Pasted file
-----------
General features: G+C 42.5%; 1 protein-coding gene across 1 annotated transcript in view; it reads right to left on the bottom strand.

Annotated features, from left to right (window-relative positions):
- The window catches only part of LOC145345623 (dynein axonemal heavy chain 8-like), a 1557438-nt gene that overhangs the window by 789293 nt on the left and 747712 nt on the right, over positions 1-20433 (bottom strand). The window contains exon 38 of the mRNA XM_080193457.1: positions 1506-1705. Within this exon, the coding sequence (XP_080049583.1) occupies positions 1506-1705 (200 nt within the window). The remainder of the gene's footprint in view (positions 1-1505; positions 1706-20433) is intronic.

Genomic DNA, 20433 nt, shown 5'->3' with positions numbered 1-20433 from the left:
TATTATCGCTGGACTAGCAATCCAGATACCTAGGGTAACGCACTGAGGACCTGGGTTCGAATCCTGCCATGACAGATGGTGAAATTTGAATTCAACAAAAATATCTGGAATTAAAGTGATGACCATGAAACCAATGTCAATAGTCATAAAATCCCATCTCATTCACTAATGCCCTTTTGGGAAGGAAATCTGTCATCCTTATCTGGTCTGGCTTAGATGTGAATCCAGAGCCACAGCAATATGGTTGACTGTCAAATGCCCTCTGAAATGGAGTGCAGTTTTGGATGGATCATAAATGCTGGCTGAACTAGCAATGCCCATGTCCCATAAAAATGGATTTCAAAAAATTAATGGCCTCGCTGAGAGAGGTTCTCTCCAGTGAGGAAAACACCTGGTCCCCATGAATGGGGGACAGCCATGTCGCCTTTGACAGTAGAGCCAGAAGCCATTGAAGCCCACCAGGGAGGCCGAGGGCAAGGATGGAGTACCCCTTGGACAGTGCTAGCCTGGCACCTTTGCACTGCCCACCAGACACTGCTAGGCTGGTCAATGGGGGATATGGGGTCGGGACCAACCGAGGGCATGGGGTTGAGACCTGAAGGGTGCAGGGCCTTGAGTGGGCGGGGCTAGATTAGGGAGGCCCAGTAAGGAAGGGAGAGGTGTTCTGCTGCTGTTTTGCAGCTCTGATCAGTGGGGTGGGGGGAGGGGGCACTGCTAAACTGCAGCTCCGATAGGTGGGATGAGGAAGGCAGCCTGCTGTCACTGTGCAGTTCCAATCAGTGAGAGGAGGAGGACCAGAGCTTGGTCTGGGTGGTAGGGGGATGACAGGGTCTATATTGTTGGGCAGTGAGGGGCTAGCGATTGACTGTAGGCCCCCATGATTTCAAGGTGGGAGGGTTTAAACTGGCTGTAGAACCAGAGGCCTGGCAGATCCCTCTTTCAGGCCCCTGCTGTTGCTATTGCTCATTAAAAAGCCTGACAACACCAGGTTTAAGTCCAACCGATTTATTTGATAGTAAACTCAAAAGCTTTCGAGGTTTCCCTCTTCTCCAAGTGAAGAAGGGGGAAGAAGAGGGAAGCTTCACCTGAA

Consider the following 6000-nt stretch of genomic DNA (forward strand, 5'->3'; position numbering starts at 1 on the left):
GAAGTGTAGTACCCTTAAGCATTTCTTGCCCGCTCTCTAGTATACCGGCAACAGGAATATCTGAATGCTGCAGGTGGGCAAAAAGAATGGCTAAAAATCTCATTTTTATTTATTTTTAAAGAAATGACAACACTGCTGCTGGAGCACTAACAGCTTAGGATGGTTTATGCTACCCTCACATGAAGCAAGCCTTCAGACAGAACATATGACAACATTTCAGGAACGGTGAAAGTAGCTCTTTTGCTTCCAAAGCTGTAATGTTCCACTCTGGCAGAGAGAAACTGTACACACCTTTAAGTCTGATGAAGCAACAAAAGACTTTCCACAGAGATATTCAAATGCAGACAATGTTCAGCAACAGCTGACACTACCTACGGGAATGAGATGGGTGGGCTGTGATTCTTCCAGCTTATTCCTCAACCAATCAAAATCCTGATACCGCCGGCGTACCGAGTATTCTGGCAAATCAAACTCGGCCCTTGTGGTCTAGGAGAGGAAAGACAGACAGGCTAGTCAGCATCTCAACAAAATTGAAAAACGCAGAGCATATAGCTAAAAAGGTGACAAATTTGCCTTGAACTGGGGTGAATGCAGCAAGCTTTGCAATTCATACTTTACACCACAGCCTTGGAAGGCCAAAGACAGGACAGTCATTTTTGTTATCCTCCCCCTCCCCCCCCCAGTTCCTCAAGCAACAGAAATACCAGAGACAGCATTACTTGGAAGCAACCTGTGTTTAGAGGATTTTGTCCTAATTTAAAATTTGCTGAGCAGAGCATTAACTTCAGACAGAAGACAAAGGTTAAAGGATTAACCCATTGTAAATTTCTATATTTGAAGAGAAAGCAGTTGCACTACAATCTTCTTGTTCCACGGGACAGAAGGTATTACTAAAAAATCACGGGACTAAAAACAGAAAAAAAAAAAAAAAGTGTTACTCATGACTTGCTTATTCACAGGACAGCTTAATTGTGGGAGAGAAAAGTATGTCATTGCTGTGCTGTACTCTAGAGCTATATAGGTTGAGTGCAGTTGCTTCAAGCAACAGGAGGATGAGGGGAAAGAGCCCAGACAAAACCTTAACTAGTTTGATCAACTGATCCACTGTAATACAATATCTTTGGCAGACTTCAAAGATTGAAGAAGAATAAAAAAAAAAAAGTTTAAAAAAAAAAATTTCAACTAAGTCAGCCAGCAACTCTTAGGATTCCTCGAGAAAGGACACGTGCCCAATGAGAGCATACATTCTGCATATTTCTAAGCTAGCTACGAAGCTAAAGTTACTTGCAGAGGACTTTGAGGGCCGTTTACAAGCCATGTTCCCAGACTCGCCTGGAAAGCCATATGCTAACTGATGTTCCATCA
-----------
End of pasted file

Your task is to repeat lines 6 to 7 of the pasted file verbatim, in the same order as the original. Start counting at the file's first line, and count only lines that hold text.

Consider the following 6000-nt stretch of genomic DNA (forward strand, 5'->3'; position numbering starts at 1 on the left):
GAAGTGTAGTACCCTTAAGCATTTCTTGCCCGCTCTCTAGTATACCGGCAACAGGAATATCTGAATGCTGCAGGTGGGCAAAAAGAATGGCTAAAAATCTCATTTTTATTTATTTTTAAAGAAATGACAACACTGCTGCTGGAGCACTAACAGCTTAGGATGGTTTATGCTACCCTCACATGAAGCAAGCCTTCAGACAGAACATATGACAACATTTCAGGAACGGTGAAAGTAGCTCTTTTGCTTCCAAAGCTGTAATGTTCCACTCTGGCAGAGAGAAACTGTACACACCTTTAAGTCTGATGAAGCAACAAAAGACTTTCCACAGAGATATTCAAATGCAGACAATGTTCAGCAACAGCTGACACTACCTACGGGAATGAGATGGGTGGGCTGTGATTCTTCCAGCTTATTCCTCAACCAATCAAAATCCTGATACCGCCGGCGTACCGAGTATTCTGGCAAATCAAACTCGGCCCTTGTGGTCTAGGAGAGGAAAGACAGACAGGCTAGTCAGCATCTCAACAAAATTGAAAAACGCAGAGCATATAGCTAAAAAGGTGACAAATTTGCCTTGAACTGGGGTGAATGCAGCAAGCTTTGCAATTCATACTTTACACCACAGCCTTGGAAGGCCAAAGACAGGACAGTCATTTTTGTTATCCTCCCCCTCCCCCCCCCAGTTCCTCAAGCAACAGAAATACCAGAGACAGCATTACTTGGAAGCAACCTGTGTTTAGAGGATTTTGTCCTAATTTAAAATTTGCTGAGCAGAGCATTAACTTCAGACAGAAGACAAAGGTTAAAGGATTAACCCATTGTAAATTTCTATATTTGAAGAGAAAGCAGTTGCACTACAATCTTCTTGTTCCACGGGACAGAAGGTATTACTAAAAAATCACGGGACTAAAAACAGAAAAAAAAAAAAAAAGTGTTACTCATGACTTGCTTATTCACAGGACAGCTTAATTGTGGGAGAGAAAAGTATGTCATTGCTGTGCTGTACTCTAGAGCTATATAGGTTGAGTGCAGTTGCTTCAAGCAACAGGAGGATGAGGGGAAAGAGCCCAGACAAAACCTTAACTAGTTTGATCAACTGATCCACTGTAATACAATATCTTTGGCAGACTTCAAAGATTGAAGAAGAATAAAAAAAAAAAAGTTTAAAAAAAAAAATTTCAACTAAGTCAGCCAGCAACTCTTAGGATTCCTCGAGAAAGGACACGTGCCCAATGAGAGCATACATTCTGCATATTTCTAAGCTAGCTACGAAGCTAAAGTTACTTGCAGAGGACTTTGAGGGCCGTTTACAAGCCATGTTCCCAGACTCGCCTGGAAAGCCATATGCTAACTGATGTTCCATCA